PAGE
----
The first, was that one of the disks just wouldn’t be setup with a UEFI boot partition. It just refused. I don’t know if some HDD’s only allow MBR boot partitions or not. But one of these HDDs just got persnickety and refused to cooperate. So, after much fiddling about I ended up with the following partitions on the drives.
100 MB UEFI Boot Partition
50GB ext3 partition mounted as root
400 GB raid partition
50 GB swap partition
400 GB raid partition
100 GB ext3 mounted as /usr
I setup /dev/md0 as my raid array using the two 400GB partitions as the members of the array and mounted /dev/md0 as /srv.
This solution isn’t ideal because if /dev/sda goes down I won’t be able to boot the Mac as I couldn’t make /dev/sdb bootable. But that’s not the end of the world. I can still boot it up via my handy USB stick and get the data off of the drive onto an external HDD if needed.
4. Give the Mac a Fixed IP
Now I needed to get Einstein on the network. I wanted to give it a fixed IP. So I used:
sudo nano /etc/network/interfaces
And changed the settings for eth0 from dhcp to the following:
Then it was a matter of restarting the networking process with:
sudo /etc/init.d/networking restart
5. Setup a Simple Windows Share
As part of the install process for Ubuntu I’d chosen to install Samba. Now it was just a matter of setting up a simple share of my RAID array to allow the Windows PC’s on my network to access Einstein. Here’s how I did that:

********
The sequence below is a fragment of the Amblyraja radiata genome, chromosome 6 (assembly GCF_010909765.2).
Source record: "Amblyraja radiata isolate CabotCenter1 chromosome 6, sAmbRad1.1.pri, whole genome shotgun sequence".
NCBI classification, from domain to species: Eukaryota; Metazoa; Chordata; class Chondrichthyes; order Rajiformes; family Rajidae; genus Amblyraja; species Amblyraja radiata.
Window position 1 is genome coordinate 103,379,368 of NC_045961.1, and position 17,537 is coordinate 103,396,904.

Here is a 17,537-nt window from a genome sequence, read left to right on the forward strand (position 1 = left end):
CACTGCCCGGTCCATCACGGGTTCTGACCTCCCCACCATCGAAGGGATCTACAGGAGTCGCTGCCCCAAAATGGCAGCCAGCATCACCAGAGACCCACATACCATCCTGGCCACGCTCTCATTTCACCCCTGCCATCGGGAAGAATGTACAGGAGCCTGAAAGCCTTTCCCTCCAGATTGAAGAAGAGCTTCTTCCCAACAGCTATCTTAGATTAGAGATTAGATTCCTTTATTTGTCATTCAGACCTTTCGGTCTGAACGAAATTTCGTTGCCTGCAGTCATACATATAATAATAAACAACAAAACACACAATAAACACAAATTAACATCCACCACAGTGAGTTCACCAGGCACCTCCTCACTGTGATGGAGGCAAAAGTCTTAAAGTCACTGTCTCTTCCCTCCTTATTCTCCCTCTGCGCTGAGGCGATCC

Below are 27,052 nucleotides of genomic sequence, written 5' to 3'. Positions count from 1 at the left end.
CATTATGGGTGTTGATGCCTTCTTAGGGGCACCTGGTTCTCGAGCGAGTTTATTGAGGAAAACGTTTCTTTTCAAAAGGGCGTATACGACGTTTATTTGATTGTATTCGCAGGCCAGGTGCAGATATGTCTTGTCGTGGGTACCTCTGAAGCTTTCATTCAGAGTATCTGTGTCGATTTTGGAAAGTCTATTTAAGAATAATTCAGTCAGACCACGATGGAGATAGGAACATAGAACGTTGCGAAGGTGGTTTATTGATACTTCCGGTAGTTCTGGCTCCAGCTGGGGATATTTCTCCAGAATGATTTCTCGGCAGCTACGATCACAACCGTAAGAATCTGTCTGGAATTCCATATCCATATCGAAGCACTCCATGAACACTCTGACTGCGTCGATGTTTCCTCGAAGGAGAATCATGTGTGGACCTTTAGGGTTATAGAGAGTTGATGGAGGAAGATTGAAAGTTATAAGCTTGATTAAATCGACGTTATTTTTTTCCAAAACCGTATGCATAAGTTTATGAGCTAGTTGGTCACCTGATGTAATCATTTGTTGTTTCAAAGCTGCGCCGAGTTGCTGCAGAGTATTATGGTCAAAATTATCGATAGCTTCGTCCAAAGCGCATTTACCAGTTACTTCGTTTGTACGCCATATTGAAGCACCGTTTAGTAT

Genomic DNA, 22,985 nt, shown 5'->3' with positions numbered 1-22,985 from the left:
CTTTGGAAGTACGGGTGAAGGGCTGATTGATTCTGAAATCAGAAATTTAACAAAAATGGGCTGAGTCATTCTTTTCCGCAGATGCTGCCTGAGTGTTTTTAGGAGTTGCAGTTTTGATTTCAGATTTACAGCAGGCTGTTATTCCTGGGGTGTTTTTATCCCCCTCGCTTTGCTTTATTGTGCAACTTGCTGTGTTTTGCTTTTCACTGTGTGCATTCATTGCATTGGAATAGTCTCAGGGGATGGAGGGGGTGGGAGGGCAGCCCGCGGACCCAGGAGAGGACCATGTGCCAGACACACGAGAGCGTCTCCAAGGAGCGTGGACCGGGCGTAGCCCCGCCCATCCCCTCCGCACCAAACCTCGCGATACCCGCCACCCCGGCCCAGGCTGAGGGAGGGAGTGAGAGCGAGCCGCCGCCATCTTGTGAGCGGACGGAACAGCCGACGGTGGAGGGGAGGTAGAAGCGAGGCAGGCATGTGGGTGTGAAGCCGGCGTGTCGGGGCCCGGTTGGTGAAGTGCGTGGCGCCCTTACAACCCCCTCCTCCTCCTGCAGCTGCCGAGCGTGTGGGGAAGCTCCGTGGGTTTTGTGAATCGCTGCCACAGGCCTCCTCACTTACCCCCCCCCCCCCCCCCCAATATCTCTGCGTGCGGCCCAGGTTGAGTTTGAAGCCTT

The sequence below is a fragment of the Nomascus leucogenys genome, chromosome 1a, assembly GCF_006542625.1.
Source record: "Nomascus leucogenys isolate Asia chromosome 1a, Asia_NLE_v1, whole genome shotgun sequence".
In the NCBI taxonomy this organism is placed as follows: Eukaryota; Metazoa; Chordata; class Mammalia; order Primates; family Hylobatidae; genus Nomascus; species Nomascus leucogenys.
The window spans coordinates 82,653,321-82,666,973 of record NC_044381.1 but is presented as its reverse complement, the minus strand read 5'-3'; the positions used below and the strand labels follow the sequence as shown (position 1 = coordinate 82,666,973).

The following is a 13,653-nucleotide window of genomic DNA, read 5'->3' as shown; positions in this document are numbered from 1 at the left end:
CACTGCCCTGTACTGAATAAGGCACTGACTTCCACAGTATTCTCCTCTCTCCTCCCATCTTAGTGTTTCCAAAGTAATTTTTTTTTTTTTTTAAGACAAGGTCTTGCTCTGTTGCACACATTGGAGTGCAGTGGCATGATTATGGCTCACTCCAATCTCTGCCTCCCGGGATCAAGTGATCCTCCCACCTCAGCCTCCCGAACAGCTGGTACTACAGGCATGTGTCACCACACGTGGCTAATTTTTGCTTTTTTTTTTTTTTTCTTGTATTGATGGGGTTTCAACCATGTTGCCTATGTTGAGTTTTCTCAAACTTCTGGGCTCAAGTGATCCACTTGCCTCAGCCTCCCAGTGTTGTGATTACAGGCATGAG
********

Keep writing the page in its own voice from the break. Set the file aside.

sudo nano /etc/samba/smb.conf
workgroup = myWorkGroupName security = user
And add this entry at the bottom of the file:
[share] comment = Einstein File Share path = /srv/windows-share/ browsable = yes guest ok = yes read only = no create mask = 0777
Save those changes, exit the text editor and then enter the following:
mkdir -p /srv/windows-share/ chown nobody.nogroup /srv/windows-share/ restart smbd sudo restart nmbd
Once I’d done that it was simply a matter of going to a Windows PC and typing:
into Windows explorer and I could see the new shared drive.
6. Setup a GUI for Ubuntu Server
Next I decided to install a GUI for the new server. And surprised I was to read that only wimps have GUI’s on their servers. But hey, I am a wimp, and I like to have multiple terminals open. I went ahead and installed lightdm which is the default GUI and display manager for Ubuntu. I did it with this:
sudo apt-get install ubuntu-desktop
However, I experienced a lot of graphical glitches with this. Perhaps it’s not fully supported on the video card in the Mac. Who knows. I got around it by installing another display manager with:
sudo apt-get install xdm
When I started the GUI next time Ubuntu asked me if I wanted to use LightDM or XDM. I chose XDM and the GUI has worked fine ever since.
For those that are interested you can exit from the GUI using CTRL-SHIFT-F1. And if you want to restart the GUI just enter
sudo /etc/init.d/xdm start
I don’t trust Einstein just yet. It’s been up and running for 48 hours without issue but I don’t want to trust my files to it just yet. Right now it’s running some CRON jobs in tandem to my existing cobbled together file server. I’ve also got it syncing some files from my main PC to see how it goes doing that. I’ll let it do this for a week or so and use it to serve some live files for some of my less important tasks. Once I’m happy it’s working OK I’ll do a data integrity check on the files it’s holding. If it passes that then Einstein will be back in the good books and I’ll put it back into live operation again.
Other Useful Stuff
Here’s some other useful things I found out through this process.
To set the default text editor in Ubuntu (I can’t use vi or emacs) using:
I know enabling su is a security risk but I got sick of typing sudo. So to enable su just use this:
sudo passwd root